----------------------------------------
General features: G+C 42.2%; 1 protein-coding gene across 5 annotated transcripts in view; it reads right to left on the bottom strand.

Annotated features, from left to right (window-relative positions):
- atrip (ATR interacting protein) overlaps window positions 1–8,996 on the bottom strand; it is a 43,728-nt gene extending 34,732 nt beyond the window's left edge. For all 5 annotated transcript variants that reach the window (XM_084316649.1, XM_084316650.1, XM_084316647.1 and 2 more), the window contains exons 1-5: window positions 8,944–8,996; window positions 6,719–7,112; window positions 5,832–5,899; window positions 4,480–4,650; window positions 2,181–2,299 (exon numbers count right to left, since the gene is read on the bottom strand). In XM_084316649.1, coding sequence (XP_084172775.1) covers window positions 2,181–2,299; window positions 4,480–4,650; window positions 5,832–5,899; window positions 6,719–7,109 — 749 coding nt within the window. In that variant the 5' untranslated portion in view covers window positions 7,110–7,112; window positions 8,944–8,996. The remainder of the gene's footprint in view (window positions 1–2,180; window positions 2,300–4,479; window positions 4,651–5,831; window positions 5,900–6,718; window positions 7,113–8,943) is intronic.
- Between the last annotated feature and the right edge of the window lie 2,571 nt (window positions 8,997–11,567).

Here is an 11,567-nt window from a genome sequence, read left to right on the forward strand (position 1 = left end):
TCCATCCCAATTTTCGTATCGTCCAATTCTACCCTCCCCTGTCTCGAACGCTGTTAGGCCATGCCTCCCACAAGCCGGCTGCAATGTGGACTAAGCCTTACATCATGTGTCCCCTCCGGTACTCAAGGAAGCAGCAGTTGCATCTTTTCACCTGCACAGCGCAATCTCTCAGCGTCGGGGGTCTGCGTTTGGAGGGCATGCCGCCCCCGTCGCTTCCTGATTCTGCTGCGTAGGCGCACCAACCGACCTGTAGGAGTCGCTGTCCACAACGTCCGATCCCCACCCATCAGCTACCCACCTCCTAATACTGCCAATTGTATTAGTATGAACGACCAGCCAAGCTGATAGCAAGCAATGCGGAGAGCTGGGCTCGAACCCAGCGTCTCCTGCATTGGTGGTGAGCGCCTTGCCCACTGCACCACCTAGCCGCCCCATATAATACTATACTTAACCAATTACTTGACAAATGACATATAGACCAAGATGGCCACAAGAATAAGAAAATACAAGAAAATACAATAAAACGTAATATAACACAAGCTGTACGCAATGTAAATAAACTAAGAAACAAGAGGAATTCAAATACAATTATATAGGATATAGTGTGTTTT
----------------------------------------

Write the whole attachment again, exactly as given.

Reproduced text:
General features: G+C 42.2%; 1 protein-coding gene across 5 annotated transcripts in view; it reads right to left on the bottom strand.

Annotated features, from left to right (window-relative positions):
- atrip (ATR interacting protein) overlaps window positions 1–8,996 on the bottom strand; it is a 43,728-nt gene extending 34,732 nt beyond the window's left edge. For all 5 annotated transcript variants that reach the window (XM_084316649.1, XM_084316650.1, XM_084316647.1 and 2 more), the window contains exons 1-5: window positions 8,944–8,996; window positions 6,719–7,112; window positions 5,832–5,899; window positions 4,480–4,650; window positions 2,181–2,299 (exon numbers count right to left, since the gene is read on the bottom strand). In XM_084316649.1, coding sequence (XP_084172775.1) covers window positions 2,181–2,299; window positions 4,480–4,650; window positions 5,832–5,899; window positions 6,719–7,109 — 749 coding nt within the window. In that variant the 5' untranslated portion in view covers window positions 7,110–7,112; window positions 8,944–8,996. The remainder of the gene's footprint in view (window positions 1–2,180; window positions 2,300–4,479; window positions 4,651–5,831; window positions 5,900–6,718; window positions 7,113–8,943) is intronic.
- Between the last annotated feature and the right edge of the window lie 2,571 nt (window positions 8,997–11,567).

Here is an 11,567-nt window from a genome sequence, read left to right on the forward strand (position 1 = left end):
TCCATCCCAATTTTCGTATCGTCCAATTCTACCCTCCCCTGTCTCGAACGCTGTTAGGCCATGCCTCCCACAAGCCGGCTGCAATGTGGACTAAGCCTTACATCATGTGTCCCCTCCGGTACTCAAGGAAGCAGCAGTTGCATCTTTTCACCTGCACAGCGCAATCTCTCAGCGTCGGGGGTCTGCGTTTGGAGGGCATGCCGCCCCCGTCGCTTCCTGATTCTGCTGCGTAGGCGCACCAACCGACCTGTAGGAGTCGCTGTCCACAACGTCCGATCCCCACCCATCAGCTACCCACCTCCTAATACTGCCAATTGTATTAGTATGAACGACCAGCCAAGCTGATAGCAAGCAATGCGGAGAGCTGGGCTCGAACCCAGCGTCTCCTGCATTGGTGGTGAGCGCCTTGCCCACTGCACCACCTAGCCGCCCCATATAATACTATACTTAACCAATTACTTGACAAATGACATATAGACCAAGATGGCCACAAGAATAAGAAAATACAAGAAAATACAATAAAACGTAATATAACACAAGCTGTACGCAATGTAAATAAACTAAGAAACAAGAGGAATTCAAATACAATTATATAGGATATAGTGTGTTTT